Centuries ago, weary tea and horse traders travelling along the Ancient Tea-Horse Road 茶马古道 passed through Lijiang en-route to or from Shangri-la. Bricks of pu-erh tea 普洱茶 were bartered for Tibetan horses amongst the merchants.
It was in Lijiang, which is in China’s Yunnan province, where my budding love affair with Chinese tea started. The year was 2008 and you can read more about this trip here.
In Shuhe village, the modest Ancient Tea-Horse Road Museum 茶马古道博物馆 provides some information about this historical route. The former residence of a scholar, the museum was constructed in the style of the traditional Lijiang house with curved grey-tile roofs and single-storey buildings around a tranquil courtyard.
When I entered the museum, I was a complete tea novice. I had no idea what to expect. After all, my experience with the beverage was limited to cheap bitter Chinese tea served at wedding dinners, chrysanthemum ‘tea’ and teh tarik (‘pulled’ milk tea).
Imagine sitting around a low table for over an hour in a dim room cloaked in an earthy scent that is reminiscent of damp soil. Every few minutes, freshly steeped pu-erh is poured into a tiny cup for you to taste, smell and see how the tea has evolved. Conversations and smiles are exchanged amongst a small group of strangers, bounded by their curiosity and/or passion for tea. Every now and then, a sigh of contentment fills the room.
I left the museum thoroughly impressed.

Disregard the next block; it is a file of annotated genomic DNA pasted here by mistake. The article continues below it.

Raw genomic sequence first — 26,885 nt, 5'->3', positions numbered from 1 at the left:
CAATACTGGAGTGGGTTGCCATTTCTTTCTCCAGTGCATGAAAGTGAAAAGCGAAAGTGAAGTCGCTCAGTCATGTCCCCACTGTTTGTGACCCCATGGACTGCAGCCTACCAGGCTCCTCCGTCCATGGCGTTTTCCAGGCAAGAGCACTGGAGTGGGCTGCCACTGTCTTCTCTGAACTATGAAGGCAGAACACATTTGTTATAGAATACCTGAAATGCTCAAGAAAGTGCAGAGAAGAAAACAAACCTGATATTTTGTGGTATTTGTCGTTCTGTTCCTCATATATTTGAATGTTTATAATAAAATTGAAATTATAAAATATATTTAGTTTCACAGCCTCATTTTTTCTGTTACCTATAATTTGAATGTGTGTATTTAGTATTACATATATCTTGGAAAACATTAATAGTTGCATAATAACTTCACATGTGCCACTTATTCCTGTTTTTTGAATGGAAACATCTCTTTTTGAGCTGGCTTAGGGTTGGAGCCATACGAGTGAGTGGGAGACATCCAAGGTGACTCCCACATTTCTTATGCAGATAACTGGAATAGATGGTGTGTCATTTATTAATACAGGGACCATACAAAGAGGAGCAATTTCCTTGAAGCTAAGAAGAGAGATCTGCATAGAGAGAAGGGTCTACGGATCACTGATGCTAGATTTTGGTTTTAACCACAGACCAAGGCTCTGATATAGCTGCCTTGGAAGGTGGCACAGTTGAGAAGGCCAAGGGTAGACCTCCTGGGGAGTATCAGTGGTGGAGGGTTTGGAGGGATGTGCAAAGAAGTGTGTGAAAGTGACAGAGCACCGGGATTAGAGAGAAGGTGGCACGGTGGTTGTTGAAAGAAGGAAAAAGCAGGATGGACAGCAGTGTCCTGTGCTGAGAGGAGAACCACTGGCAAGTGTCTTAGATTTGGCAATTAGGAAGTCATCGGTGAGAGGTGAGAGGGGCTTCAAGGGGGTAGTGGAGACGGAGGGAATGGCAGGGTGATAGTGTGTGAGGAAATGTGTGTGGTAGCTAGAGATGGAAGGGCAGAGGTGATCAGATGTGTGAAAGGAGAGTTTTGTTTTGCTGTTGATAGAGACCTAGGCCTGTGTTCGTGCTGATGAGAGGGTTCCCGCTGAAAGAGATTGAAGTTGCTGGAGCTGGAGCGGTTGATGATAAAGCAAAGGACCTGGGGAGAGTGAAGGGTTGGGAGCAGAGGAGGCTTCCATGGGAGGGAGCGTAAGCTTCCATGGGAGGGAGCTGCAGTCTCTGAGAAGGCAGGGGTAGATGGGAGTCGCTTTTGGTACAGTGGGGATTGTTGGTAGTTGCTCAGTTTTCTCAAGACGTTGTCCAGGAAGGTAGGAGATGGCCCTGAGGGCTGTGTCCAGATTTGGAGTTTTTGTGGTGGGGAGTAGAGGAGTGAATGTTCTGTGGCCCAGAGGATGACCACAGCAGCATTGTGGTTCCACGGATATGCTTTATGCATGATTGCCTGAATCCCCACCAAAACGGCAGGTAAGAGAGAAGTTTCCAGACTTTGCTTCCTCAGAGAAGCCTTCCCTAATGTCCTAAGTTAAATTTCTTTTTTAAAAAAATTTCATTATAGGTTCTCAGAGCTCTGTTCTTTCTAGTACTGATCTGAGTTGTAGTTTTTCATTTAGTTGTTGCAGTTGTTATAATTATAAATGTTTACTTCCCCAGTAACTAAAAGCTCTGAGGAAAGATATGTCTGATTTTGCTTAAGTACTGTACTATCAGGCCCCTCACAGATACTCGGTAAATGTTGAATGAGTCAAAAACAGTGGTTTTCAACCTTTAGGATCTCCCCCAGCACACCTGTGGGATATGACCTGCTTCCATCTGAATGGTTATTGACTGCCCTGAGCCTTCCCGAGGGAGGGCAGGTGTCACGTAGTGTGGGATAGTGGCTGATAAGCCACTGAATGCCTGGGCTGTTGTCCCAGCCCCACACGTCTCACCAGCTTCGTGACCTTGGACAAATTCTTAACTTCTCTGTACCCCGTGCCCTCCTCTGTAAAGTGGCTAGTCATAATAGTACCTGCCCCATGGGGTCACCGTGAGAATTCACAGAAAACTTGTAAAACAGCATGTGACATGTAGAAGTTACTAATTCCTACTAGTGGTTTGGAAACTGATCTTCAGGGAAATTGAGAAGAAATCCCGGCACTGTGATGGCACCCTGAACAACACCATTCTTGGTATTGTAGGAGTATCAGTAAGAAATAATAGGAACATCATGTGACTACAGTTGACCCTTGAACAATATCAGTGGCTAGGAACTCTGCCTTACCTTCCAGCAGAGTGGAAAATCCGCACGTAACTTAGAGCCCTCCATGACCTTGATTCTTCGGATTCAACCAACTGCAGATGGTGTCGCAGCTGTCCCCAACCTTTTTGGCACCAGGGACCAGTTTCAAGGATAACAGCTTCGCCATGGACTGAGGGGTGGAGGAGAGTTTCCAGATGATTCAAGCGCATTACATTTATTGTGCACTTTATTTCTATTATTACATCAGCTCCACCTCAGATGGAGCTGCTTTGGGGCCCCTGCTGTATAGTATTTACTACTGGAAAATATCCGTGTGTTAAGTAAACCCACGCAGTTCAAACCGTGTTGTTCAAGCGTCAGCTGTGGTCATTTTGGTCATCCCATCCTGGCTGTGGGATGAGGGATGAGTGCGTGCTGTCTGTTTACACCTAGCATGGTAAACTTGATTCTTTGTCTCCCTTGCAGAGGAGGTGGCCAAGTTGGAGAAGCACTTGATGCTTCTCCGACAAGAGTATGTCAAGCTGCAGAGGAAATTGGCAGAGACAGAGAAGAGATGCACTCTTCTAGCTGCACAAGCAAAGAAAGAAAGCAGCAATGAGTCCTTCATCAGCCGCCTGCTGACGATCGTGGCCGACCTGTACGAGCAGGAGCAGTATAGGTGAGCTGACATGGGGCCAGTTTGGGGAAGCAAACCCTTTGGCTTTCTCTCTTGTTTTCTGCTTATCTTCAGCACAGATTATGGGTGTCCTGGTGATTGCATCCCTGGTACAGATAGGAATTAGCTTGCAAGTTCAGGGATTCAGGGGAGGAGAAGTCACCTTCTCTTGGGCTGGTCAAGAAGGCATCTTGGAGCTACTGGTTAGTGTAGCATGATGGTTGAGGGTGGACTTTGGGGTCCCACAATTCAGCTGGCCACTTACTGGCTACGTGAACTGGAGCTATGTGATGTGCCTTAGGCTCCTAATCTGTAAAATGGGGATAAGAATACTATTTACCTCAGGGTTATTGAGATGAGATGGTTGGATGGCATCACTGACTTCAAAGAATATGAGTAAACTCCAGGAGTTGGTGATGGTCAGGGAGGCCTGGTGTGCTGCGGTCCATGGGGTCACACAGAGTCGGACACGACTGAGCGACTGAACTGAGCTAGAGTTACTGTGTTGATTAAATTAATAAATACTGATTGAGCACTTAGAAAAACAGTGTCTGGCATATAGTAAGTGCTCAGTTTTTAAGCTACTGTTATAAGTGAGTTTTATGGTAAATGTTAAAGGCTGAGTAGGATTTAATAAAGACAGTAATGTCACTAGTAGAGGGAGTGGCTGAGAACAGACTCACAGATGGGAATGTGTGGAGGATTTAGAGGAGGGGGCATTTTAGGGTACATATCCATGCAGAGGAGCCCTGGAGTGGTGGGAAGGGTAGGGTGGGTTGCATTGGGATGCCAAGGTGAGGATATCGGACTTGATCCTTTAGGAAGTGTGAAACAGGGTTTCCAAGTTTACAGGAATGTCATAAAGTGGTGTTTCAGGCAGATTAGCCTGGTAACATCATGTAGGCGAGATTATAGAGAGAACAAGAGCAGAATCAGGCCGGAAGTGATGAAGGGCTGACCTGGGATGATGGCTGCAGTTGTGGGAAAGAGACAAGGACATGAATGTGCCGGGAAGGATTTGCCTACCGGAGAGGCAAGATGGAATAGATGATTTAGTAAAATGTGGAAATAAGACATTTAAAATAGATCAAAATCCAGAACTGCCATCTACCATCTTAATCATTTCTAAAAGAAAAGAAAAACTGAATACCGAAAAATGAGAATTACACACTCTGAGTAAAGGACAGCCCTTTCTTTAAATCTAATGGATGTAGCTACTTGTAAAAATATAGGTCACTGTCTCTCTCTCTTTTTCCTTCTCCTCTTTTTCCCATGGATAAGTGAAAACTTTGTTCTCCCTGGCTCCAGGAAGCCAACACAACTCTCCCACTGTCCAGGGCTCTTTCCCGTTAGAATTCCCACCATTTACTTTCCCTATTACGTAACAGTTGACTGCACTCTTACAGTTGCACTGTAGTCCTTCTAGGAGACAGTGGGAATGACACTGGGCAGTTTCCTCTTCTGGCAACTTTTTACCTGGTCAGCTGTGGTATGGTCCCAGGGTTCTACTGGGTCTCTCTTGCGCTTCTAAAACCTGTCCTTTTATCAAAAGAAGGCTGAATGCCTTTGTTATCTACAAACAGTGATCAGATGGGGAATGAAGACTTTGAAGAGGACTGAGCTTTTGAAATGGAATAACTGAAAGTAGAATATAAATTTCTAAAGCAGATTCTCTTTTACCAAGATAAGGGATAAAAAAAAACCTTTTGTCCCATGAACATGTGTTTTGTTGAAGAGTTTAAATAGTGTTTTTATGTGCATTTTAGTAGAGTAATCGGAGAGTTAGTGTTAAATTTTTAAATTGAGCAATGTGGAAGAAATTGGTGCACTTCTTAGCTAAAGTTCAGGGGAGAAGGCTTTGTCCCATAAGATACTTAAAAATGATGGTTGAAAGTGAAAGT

When I was in Hangzhou, China with my family in 2010, we visited a Longjing tea 龙井茶 plantation. It was scenic and the tea, fragrant, but it didn’t leave as much of an impression as the enormous Presidential Villa that we stayed in at Banyan Tree Hangzhou.
Even then, the sprawling 400 square metres of luxury including the private jacuzzi could not compare with the experience of cruising through the Xixi National Wetland Park 西溪国家湿地公园 (within which the hotel is located).
After boarding the boat, longjing tea was offered in paper cups together with a thermos of hot water. Was the tea particularly special? Not really.
However, cruising past the mangroves, chatting with my family and the boatman, and sipping the tea amid the peaceful surrounds made for a sublime experience. One that makes me smile every time I browse through the photographs taken on that balmy afternoon.
The photographs at Xixi Wetland Park were taken with a Lomo LC-A and Fuji Sensia 200 film.
10 replies on “Tea notes in China: Lijiang and Hangzhou”
I find myself wishing there was more to this post! I’m woefully unschooled in all Asian teas but would someday like to learn more.
I don’t know much about it either. Someone recently recommended an excellent Chinese tea shop in Brussels that hosts tea tasting sessions. The moment I stepped into the shop, I was happy to be surrounded by the familiar tea scent. Planning to return to it and maybe pick up some notes to add here!
Lovely post. I have fond memories of my trip to Lijiang years ago – including the finer points of pu-erh tea (just bought some again recently at Lock Cha in HK) and also lots of yak meat 🙂
Thank you! I like Lock Cha. Had wanted to visit the cafe at Flagstaff Museum in Hong Kong Park to try some tea, but it was under renovation when I was there last year. Talking about yak meat, I’m reminded of yak tea – an acquired taste 😉
Yes! The butter tea, right? I remember enjoying it the first time, mostly because it was freezing outside when I visited, and it was a soothing way to warm up. After that, it became too much 🙂
I enjoyed this post immensely. Looking forward to coming back for a visit. I would really appreciate it if you would check out my Facebook page: https://www.facebook.com/kbeezyisviral
Absolutely beautiful post. The more I was reading the the more I felt like being there with you
Great story telling 🙂
Glad that you enjoyed it! 🙂